“The reason that treatment was not commenced in January or April this year was that Charlie was found to have ‘irreversible brain damage’ and treatment was considered as ‘futile’. Dr Hirano and Dr Bertini, together with other internationally renowned paediatric neurologists, have now reviewed Charlie’s MRIs and EEGs which were performed in January and April respectively and they have confirmed that these MRIs and EEGs showed NO actual evidence of irreversible brain damage.
“Unfortunately Professor Hirano did not have access to the raw data and he based what he said in April on reports. We did not have access to these second opinions before the initial trial, hence why we are where we are today. Had we had the opportunity to have raw data of the MRIs and EEGs independently reviewed, we are convinced Charlie would be on treatment now and improving all the time.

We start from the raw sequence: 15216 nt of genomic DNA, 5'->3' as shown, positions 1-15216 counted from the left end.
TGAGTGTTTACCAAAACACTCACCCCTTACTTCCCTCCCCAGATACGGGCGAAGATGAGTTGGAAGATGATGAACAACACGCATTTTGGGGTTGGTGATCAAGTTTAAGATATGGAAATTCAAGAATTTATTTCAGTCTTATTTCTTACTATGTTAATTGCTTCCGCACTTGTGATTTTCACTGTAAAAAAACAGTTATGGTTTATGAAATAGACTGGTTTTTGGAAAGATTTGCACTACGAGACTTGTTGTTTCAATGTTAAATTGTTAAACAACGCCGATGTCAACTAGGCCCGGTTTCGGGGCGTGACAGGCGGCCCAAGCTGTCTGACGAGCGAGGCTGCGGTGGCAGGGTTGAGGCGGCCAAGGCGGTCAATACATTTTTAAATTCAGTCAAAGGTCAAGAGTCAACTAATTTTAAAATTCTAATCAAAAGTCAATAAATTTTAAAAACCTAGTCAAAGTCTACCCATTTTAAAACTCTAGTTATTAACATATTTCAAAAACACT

“However, we are now in July and our poor boy has been left to just lie in hospital for months without any treatment whilst lengthy court battles have been fought. We have been told time and time again that Charlie has a ‘progressive disease’ but rather than allow treatment for him with a medication that was widely accepted to have no side effects, Charlie has been left with his illness to deteriorate, sadly, to the point of no return.
“We would like to say a few words in the hope that Charlie’s life will not be in vain. We have always acted in our son’s best interests from the very beginning. We were told back in November that all his organs would fail and it was likely that we only had days left with him but to this day, aside from Charlie’s need for ventilation, not one organ has ‘failed’.